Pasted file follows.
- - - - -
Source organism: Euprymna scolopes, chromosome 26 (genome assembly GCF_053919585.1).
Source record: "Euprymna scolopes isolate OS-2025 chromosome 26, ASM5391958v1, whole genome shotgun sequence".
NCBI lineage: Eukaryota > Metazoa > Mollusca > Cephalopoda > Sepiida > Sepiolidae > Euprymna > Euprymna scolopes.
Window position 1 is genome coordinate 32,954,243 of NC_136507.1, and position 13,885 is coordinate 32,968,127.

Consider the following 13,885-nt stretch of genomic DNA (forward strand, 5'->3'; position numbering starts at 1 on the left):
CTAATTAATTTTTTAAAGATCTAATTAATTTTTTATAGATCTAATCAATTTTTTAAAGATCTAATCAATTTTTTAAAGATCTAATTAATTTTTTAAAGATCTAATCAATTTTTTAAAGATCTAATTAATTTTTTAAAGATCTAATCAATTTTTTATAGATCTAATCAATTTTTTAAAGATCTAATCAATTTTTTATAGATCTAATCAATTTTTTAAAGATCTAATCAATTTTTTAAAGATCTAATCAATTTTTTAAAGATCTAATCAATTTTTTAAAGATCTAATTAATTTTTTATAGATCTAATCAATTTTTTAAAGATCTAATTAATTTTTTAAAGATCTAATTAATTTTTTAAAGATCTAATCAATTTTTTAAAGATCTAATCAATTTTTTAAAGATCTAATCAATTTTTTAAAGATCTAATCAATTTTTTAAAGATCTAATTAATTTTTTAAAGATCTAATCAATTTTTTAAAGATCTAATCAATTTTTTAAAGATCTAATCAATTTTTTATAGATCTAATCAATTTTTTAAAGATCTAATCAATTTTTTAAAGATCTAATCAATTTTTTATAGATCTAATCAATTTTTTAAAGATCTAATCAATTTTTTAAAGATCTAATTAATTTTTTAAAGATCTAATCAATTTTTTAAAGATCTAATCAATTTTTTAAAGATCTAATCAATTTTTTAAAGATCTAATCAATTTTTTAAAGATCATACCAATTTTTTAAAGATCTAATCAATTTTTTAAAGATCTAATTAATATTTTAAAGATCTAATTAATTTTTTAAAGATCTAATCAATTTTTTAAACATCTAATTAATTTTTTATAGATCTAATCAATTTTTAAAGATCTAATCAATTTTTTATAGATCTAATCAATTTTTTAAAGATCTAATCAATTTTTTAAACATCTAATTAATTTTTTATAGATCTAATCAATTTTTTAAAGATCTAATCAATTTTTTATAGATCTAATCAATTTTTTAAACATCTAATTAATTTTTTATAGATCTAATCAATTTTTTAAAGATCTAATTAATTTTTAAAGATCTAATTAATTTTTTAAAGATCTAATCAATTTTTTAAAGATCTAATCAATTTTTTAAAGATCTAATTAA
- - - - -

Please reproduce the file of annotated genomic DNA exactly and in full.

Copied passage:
Source organism: Euprymna scolopes, chromosome 26 (genome assembly GCF_053919585.1).
Source record: "Euprymna scolopes isolate OS-2025 chromosome 26, ASM5391958v1, whole genome shotgun sequence".
NCBI lineage: Eukaryota > Metazoa > Mollusca > Cephalopoda > Sepiida > Sepiolidae > Euprymna > Euprymna scolopes.
Window position 1 is genome coordinate 32,954,243 of NC_136507.1, and position 13,885 is coordinate 32,968,127.

Consider the following 13,885-nt stretch of genomic DNA (forward strand, 5'->3'; position numbering starts at 1 on the left):
CTAATTAATTTTTTAAAGATCTAATTAATTTTTTATAGATCTAATCAATTTTTTAAAGATCTAATCAATTTTTTAAAGATCTAATTAATTTTTTAAAGATCTAATCAATTTTTTAAAGATCTAATTAATTTTTTAAAGATCTAATCAATTTTTTATAGATCTAATCAATTTTTTAAAGATCTAATCAATTTTTTATAGATCTAATCAATTTTTTAAAGATCTAATCAATTTTTTAAAGATCTAATCAATTTTTTAAAGATCTAATCAATTTTTTAAAGATCTAATTAATTTTTTATAGATCTAATCAATTTTTTAAAGATCTAATTAATTTTTTAAAGATCTAATTAATTTTTTAAAGATCTAATCAATTTTTTAAAGATCTAATCAATTTTTTAAAGATCTAATCAATTTTTTAAAGATCTAATCAATTTTTTAAAGATCTAATTAATTTTTTAAAGATCTAATCAATTTTTTAAAGATCTAATCAATTTTTTAAAGATCTAATCAATTTTTTATAGATCTAATCAATTTTTTAAAGATCTAATCAATTTTTTAAAGATCTAATCAATTTTTTATAGATCTAATCAATTTTTTAAAGATCTAATCAATTTTTTAAAGATCTAATTAATTTTTTAAAGATCTAATCAATTTTTTAAAGATCTAATCAATTTTTTAAAGATCTAATCAATTTTTTAAAGATCTAATCAATTTTTTAAAGATCATACCAATTTTTTAAAGATCTAATCAATTTTTTAAAGATCTAATTAATATTTTAAAGATCTAATTAATTTTTTAAAGATCTAATCAATTTTTTAAACATCTAATTAATTTTTTATAGATCTAATCAATTTTTAAAGATCTAATCAATTTTTTATAGATCTAATCAATTTTTTAAAGATCTAATCAATTTTTTAAACATCTAATTAATTTTTTATAGATCTAATCAATTTTTTAAAGATCTAATCAATTTTTTATAGATCTAATCAATTTTTTAAACATCTAATTAATTTTTTATAGATCTAATCAATTTTTTAAAGATCTAATTAATTTTTAAAGATCTAATTAATTTTTTAAAGATCTAATCAATTTTTTAAAGATCTAATCAATTTTTTAAAGATCTAATTAA